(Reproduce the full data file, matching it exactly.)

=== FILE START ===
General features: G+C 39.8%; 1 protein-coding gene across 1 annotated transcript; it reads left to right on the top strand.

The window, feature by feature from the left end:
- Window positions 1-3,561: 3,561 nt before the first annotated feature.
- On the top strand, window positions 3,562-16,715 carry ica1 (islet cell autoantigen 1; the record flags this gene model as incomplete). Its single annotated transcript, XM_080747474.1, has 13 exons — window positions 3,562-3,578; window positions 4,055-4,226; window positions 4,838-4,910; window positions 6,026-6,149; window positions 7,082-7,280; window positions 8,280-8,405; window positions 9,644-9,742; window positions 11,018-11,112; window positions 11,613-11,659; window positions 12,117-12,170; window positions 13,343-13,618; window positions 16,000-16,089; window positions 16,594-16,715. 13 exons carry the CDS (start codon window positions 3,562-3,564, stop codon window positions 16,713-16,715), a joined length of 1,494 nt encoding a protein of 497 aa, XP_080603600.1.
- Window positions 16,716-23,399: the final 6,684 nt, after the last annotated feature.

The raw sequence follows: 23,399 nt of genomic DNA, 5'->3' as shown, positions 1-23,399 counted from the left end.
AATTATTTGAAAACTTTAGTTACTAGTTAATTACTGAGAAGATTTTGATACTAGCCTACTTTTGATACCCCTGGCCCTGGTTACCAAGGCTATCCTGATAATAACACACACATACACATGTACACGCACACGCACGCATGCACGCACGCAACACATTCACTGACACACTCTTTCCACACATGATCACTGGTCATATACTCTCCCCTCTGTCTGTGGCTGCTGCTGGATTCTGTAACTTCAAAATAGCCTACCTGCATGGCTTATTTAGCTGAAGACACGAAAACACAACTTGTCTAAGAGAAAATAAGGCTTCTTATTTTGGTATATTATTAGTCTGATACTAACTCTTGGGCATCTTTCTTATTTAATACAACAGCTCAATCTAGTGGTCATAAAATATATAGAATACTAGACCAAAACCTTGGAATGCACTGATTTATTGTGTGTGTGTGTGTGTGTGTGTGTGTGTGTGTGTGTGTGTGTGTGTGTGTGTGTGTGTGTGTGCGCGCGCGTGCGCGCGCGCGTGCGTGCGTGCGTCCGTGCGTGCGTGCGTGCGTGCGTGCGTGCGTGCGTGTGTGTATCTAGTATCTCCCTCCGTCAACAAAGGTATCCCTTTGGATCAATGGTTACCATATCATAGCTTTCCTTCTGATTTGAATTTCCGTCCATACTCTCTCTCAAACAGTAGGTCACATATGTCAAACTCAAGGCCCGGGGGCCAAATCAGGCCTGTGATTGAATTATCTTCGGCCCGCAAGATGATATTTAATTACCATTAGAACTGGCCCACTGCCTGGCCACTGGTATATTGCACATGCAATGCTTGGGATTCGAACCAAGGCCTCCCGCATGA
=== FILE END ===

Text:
General features: G+C 39.8%; 1 protein-coding gene across 1 annotated transcript; it reads left to right on the top strand.

The window, feature by feature from the left end:
- Window positions 1-3,561: 3,561 nt before the first annotated feature.
- On the top strand, window positions 3,562-16,715 carry ica1 (islet cell autoantigen 1; the record flags this gene model as incomplete). Its single annotated transcript, XM_080747474.1, has 13 exons — window positions 3,562-3,578; window positions 4,055-4,226; window positions 4,838-4,910; window positions 6,026-6,149; window positions 7,082-7,280; window positions 8,280-8,405; window positions 9,644-9,742; window positions 11,018-11,112; window positions 11,613-11,659; window positions 12,117-12,170; window positions 13,343-13,618; window positions 16,000-16,089; window positions 16,594-16,715. 13 exons carry the CDS (start codon window positions 3,562-3,564, stop codon window positions 16,713-16,715), a joined length of 1,494 nt encoding a protein of 497 aa, XP_080603600.1.
- Window positions 16,716-23,399: the final 6,684 nt, after the last annotated feature.

The raw sequence follows: 23,399 nt of genomic DNA, 5'->3' as shown, positions 1-23,399 counted from the left end.
AATTATTTGAAAACTTTAGTTACTAGTTAATTACTGAGAAGATTTTGATACTAGCCTACTTTTGATACCCCTGGCCCTGGTTACCAAGGCTATCCTGATAATAACACACACATACACATGTACACGCACACGCACGCATGCACGCACGCAACACATTCACTGACACACTCTTTCCACACATGATCACTGGTCATATACTCTCCCCTCTGTCTGTGGCTGCTGCTGGATTCTGTAACTTCAAAATAGCCTACCTGCATGGCTTATTTAGCTGAAGACACGAAAACACAACTTGTCTAAGAGAAAATAAGGCTTCTTATTTTGGTATATTATTAGTCTGATACTAACTCTTGGGCATCTTTCTTATTTAATACAACAGCTCAATCTAGTGGTCATAAAATATATAGAATACTAGACCAAAACCTTGGAATGCACTGATTTATTGTGTGTGTGTGTGTGTGTGTGTGTGTGTGTGTGTGTGTGTGTGTGTGTGTGTGTGTGTGTGTGCGCGCGCGTGCGCGCGCGCGTGCGTGCGTGCGTCCGTGCGTGCGTGCGTGCGTGCGTGCGTGCGTGCGTGTGTGTATCTAGTATCTCCCTCCGTCAACAAAGGTATCCCTTTGGATCAATGGTTACCATATCATAGCTTTCCTTCTGATTTGAATTTCCGTCCATACTCTCTCTCAAACAGTAGGTCACATATGTCAAACTCAAGGCCCGGGGGCCAAATCAGGCCTGTGATTGAATTATCTTCGGCCCGCAAGATGATATTTAATTACCATTAGAACTGGCCCACTGCCTGGCCACTGGTATATTGCACATGCAATGCTTGGGATTCGAACCAAGGCCTCCCGCATGA